Friends, welcome to the 5th edition of the "Tracking Your Wyrd" course.
16 weeks, 16 love letters to your wyrd.
As I write you this love letter, my turkey is in the oven, and the smell of herbs is scenting my home. I am the Thanksgiving chef for my family of ten, and I love cooking the largest size turkey available so I can send everyone home with leftovers. But I also like leftovers myself, so each year I make a “starter” turkey, and freeze the extra meat for my own leftovers, which always include turkey enchiladas and turkey soup and sometimes turkey pot pies and of course a sandwich or two.
Thus, the smell of the starter turkey accompanies me as I write this letter.
Turkeys, by the way, are very wyrd.
I mean wryd in a good way.
I always mean wyrd in a good way.
(For my vegan and vegetarian friends out there, know that every year, I promise the turkey I'll come back in my next life as a turkey. When I get to choose my lot in life in the otherworld, that is. Only fair.)
I know some of you live outside of the US and don’t celebrate Thanksgiving. I know even within the US, the history of Thanksgiving is fraught and complicated (as is much if not most of US history). But if we rise above the cultural and historical significance of the holiday, I love the archetypal meaning of Thanksgiving—a time to come together in community (family or “Friendsgiving”) to offer gratitude for our lives and the ways in which we have been blessed. Gratitude is an archetypal value. By archetypal, I mean universal. When I call gratitude archetypal, I am asserting that every culture in every place around the world through every period of human history understands what gratitude is, has a word or words for gratitude in their language and/or rituals to express their gratitude.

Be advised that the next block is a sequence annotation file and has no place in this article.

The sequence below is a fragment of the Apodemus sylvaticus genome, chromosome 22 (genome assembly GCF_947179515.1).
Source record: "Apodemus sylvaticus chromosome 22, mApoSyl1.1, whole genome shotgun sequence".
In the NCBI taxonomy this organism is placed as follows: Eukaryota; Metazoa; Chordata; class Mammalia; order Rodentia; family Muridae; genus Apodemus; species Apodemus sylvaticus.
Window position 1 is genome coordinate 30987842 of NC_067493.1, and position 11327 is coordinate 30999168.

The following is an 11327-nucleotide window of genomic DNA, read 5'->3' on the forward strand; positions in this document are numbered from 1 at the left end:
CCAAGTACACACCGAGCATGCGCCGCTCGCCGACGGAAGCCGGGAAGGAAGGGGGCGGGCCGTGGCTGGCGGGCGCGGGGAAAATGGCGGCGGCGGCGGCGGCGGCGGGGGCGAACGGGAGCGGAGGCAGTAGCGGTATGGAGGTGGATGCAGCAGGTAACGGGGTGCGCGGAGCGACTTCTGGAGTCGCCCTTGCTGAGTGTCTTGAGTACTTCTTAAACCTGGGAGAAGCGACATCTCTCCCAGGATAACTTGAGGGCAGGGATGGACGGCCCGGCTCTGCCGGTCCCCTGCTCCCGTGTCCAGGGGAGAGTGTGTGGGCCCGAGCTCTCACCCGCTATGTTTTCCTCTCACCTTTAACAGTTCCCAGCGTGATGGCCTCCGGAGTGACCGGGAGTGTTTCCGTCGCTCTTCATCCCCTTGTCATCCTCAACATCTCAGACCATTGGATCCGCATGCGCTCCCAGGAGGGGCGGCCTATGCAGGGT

So I want to suggest a simple exercise this week for tracking our wyrd. I want to suggest you journal about everything you’re grateful for this year. I mean, everything, which includes:
- Experiences and Opportunities
- Things (objects, stuff you appreciate)
- Qualities (like love and health and friendship and the like)
Make yourself a big 'ole list.